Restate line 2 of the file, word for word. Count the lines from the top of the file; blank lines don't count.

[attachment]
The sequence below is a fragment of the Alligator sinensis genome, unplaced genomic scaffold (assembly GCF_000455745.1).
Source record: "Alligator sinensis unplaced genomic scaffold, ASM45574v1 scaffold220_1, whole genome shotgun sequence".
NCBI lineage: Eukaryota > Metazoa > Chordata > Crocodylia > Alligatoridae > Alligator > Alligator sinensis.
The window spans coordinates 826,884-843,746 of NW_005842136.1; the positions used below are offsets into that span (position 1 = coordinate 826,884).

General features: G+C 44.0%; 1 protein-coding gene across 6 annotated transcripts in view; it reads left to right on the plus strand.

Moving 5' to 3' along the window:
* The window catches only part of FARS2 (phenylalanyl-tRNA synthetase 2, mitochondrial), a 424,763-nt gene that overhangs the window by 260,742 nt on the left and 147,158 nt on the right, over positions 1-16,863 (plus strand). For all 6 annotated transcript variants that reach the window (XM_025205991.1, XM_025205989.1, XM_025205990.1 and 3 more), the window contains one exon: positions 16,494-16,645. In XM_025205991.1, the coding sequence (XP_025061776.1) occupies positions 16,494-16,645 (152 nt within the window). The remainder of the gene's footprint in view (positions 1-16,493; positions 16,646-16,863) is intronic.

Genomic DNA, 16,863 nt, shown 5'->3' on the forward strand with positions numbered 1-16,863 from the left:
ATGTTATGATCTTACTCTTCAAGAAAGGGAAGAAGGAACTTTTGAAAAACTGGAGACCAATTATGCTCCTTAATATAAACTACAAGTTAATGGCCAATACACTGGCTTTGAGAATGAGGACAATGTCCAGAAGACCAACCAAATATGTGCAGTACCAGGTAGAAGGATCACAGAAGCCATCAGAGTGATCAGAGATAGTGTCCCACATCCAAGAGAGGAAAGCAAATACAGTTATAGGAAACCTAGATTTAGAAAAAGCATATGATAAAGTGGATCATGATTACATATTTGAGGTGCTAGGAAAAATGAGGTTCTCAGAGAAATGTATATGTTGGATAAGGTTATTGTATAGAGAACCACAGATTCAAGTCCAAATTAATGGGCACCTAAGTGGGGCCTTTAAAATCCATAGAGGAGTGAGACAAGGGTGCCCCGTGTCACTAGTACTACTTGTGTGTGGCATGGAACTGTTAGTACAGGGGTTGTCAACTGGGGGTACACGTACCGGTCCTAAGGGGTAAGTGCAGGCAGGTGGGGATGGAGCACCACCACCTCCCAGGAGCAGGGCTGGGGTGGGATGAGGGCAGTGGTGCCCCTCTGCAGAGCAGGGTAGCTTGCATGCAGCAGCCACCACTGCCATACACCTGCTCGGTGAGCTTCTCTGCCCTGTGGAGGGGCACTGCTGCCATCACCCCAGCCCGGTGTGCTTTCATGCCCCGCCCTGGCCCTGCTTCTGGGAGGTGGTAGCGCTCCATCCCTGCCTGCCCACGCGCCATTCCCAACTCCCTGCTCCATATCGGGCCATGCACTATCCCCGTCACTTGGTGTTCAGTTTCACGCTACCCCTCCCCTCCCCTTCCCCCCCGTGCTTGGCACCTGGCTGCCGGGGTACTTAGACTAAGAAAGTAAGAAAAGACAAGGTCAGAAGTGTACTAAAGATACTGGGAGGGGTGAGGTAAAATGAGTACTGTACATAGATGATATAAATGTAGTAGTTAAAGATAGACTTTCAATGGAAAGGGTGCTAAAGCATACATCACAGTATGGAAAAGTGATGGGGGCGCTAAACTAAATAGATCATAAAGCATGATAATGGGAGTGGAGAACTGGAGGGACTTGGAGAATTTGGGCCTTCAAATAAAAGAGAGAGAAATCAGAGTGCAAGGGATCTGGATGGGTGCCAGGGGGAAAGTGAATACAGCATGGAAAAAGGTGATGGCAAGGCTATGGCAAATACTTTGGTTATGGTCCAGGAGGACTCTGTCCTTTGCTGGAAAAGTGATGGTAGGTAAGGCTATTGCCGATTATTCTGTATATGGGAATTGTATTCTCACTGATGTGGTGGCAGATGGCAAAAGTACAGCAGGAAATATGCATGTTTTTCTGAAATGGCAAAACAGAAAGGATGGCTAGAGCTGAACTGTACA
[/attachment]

Source record: "Alligator sinensis unplaced genomic scaffold, ASM45574v1 scaffold220_1, whole genome shotgun sequence".